Alaska Marine Highway chief has devoted his life to the sea

Juneau Color

Posted: Friday, December 22, 2000

With fast ferries, proposed fare increases and a fast-approaching legislative session, Capt. George Capacci, general manager of the Alaska Marine Highway System, has a lot on his plate.

He couldn't be happier.

"I always played team sports and I always was on the team," Capacci said. "I like working together and there's a good team here at marine highways. By and large what we do is incredible, and they do a super job out there."

Former general manager and current Southeast Region Director Bob Doll recommended Capacci as his successor. Doll feels Capacci is the ideal man for the job.

"I think I could sum it up by saying his good judgment, his conscientiousness and his dedication to the marine highway system," Doll said in listing Capacci's qualifications. "He's the first general manager that's come up through the ranks of the marine highway. All the others have been inserted from outside the organization."

Capacci, 48, has been amassing maritime skills since the mid-1970s. He grew up in Seneca Falls, N.Y., and attended the U.S. Coast Guard Academy in New London, Conn., and George Washington University in Washington, D.C.

He spent more than 20 years with the Coast Guard with assignments that took him from Antarctica to the North Slope of Alaska.

"You don't think of joining the Coast Guard and seeing the world, but we did," Capacci said.

He visited Juneau for the first time in 1977 and remembers being struck by its beauty.

"I thought it was just spectacular," he said. "The mountains, the town so close to the water."

Coast Guard assignments quickly spirited him away, but Capacci kept returning to Alaska. In 1981, he was assigned to a buoy tending ship in Ketchikan. He and his wife, Kathy, who were married in 1980, moved up with their baby daughter, Christina.

A similar 1989 assignment in Homer led to Capacci's ship being the first to reach the Exxon Valdez after it ran aground in Prince William Sound. Capacci spent the summer assisting with the cleanup.

"It was a good experience because I saw ... what caused that was human error," Capacci said. "[The captain] didn't recognize that this was a dangerous location and you have to stay on the bridge.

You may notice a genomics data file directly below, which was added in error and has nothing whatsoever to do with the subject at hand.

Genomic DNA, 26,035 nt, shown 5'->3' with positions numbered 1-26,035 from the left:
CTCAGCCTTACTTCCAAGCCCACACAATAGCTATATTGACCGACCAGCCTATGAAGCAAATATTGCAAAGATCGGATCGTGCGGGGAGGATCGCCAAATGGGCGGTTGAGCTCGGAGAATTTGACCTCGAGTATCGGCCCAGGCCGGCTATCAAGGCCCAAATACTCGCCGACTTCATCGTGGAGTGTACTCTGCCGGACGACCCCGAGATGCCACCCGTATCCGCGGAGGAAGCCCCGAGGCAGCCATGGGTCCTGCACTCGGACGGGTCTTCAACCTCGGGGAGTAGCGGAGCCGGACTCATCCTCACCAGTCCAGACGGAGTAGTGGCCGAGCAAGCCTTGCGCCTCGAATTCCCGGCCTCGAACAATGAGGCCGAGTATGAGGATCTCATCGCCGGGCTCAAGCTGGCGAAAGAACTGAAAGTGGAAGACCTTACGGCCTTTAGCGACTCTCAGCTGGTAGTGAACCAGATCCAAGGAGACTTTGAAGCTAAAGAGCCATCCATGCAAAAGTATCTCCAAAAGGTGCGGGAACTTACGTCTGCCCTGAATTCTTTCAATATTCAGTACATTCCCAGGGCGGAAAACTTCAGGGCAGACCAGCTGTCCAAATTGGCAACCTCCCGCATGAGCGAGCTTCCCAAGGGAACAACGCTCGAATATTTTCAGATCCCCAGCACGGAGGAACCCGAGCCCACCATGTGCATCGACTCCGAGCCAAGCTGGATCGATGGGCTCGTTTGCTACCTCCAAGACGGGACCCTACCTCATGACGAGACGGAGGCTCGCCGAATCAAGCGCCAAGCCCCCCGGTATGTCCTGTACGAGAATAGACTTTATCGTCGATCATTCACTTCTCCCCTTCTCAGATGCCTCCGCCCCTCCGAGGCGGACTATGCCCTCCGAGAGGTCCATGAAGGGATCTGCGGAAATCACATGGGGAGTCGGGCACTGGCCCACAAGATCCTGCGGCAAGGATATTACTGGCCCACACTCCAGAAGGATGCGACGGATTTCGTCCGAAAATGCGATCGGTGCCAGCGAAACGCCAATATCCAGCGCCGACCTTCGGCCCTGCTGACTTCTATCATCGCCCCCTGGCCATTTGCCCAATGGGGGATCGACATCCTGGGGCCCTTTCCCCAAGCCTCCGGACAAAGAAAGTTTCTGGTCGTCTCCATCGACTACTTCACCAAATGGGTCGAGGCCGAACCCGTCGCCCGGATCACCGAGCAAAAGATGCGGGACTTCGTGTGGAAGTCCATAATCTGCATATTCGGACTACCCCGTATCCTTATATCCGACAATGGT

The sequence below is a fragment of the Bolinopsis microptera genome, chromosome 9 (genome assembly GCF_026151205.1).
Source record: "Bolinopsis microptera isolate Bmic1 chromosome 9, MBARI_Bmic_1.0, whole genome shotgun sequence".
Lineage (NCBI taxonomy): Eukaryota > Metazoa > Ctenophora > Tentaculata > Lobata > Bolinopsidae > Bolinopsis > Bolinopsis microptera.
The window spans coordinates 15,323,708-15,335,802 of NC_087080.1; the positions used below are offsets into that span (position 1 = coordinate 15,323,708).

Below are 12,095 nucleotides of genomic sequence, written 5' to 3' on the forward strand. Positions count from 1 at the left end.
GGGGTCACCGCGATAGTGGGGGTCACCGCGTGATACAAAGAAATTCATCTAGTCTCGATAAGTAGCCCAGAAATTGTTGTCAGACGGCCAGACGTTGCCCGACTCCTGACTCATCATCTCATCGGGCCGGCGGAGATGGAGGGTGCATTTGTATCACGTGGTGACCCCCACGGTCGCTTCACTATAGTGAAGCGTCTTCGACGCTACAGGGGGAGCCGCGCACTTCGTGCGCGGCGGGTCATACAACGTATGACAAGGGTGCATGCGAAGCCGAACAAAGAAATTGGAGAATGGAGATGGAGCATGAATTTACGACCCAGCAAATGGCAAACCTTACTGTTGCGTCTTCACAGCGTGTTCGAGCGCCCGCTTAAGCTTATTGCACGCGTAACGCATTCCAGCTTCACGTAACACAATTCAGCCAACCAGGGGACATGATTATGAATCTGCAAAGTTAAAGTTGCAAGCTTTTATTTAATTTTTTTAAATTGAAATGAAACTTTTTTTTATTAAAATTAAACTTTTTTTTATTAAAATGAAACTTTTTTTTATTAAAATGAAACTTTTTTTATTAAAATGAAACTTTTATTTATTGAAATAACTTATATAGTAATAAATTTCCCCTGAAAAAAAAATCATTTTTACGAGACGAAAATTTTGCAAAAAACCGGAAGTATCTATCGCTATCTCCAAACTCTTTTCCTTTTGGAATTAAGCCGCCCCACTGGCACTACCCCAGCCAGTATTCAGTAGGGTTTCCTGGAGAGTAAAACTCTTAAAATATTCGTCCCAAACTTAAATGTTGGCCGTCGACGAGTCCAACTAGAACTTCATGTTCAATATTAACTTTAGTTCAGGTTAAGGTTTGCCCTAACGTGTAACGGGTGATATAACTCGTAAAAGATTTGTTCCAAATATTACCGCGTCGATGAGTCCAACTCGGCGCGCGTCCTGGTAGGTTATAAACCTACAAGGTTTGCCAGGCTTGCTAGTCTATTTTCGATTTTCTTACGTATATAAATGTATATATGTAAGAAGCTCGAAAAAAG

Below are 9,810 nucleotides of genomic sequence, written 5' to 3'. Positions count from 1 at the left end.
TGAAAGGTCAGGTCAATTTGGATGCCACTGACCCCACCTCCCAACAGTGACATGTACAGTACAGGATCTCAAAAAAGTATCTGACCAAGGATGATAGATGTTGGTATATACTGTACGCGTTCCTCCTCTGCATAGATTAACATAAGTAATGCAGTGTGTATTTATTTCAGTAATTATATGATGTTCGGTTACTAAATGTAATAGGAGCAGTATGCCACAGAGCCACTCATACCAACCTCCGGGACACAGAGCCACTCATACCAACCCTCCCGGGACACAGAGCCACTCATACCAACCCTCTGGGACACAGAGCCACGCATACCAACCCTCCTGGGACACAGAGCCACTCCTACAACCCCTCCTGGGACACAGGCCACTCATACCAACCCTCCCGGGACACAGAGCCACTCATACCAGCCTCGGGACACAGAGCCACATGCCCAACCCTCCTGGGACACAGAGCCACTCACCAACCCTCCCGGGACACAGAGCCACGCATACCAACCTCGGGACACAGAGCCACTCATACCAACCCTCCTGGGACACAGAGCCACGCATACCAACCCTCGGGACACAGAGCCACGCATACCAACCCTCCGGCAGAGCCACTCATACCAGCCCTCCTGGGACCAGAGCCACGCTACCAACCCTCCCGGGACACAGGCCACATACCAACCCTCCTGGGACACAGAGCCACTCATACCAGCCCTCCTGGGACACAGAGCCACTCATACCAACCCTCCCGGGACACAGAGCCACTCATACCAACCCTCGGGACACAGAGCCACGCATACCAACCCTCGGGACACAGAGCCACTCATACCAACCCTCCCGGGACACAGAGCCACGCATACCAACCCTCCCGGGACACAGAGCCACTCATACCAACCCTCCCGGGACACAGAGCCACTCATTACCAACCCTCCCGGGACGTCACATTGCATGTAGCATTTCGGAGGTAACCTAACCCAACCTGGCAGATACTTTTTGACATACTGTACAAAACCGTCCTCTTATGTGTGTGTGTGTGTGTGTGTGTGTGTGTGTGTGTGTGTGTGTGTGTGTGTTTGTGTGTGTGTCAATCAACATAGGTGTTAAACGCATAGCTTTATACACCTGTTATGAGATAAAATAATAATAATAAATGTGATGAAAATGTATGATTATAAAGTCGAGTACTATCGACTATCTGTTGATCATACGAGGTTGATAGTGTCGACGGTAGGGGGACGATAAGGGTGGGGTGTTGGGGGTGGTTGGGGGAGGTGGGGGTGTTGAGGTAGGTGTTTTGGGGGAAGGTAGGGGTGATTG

"The true mark of a successful sailor is understanding those critical times that the captain's experience needs to be on the bridge. It depends on that."

Capacci, Kathy and their children, Christina, Natalie, Anna and Andrew, moved to Juneau permanently in 1995 after Capacci found himself facing another Coast Guard transfer to Washington, D.C.

"Christina was in eighth grade ... I just didn't want to raise high school kids in D.C.," Capacci said. "We made the choice as a family to retire."

In 1997 Capacci took a position with the Marine Highway System as assistant port captain. He was promoted to port captain in 1999 and appointed as general manager by Gov. Tony Knowles last Jan. 31.

In his new capacity, Capacci oversees the entire Marine Highway System, working with everything from employees to engineering maintenance. Currently, he's juggling a number of major projects, including an increased focus on safety training for all marine highway workers.

"We talk about what's important, it comes down to the people," Capacci said. "Safety is everybody's responsibility. That's going to be the human element of it."

Additionally, plans for the installation of a number of new "fast ferries" are underway. The first fast ferry to be funded by the state will be a Sitka-based vessel that will make daily round trips to Juneau or Petersburg as of 2003. Catamarans, traveling up to 37 knots, would be dayboats operating within zones in Southeast as a supplement to mainline service.

"It's more an airplane model, if you will, the transportation system we're growing to," Capacci said. "This is what people tell us -- they want to get from Ketchikan to Juneau in eight hours."

The idea has spurred a good amount of public debate, which Capacci said he enjoys.

"It doesn't bother me at all," he said. "As a student of public administration, I know you need these different voices."

Under the new plan, he added, almost all the existing ferries will remain part of the system; a few may be retired for economic reasons.

Economics also have spurred the need for a proposed fare increase. The ferry system is facing a deficit in its saving account, which is used to cover costs not paid for by revenue or legislative funds, in 2002.

"I'd like never to have to raise fares," Capacci said. "If it was a perfect world, it would be free, but we are forced to try to cover some of our costs."

Many of the changes stem from Capacci's desire to raise awareness among Alaskans about the viability of the ferry system as a means of transportation.

"We know what the Marine Highway System provides," he said. "We need to tell some of our customers that. People are looking for adventures, and the Alaskan adventure is there. What attracted me in the '70s is still here."



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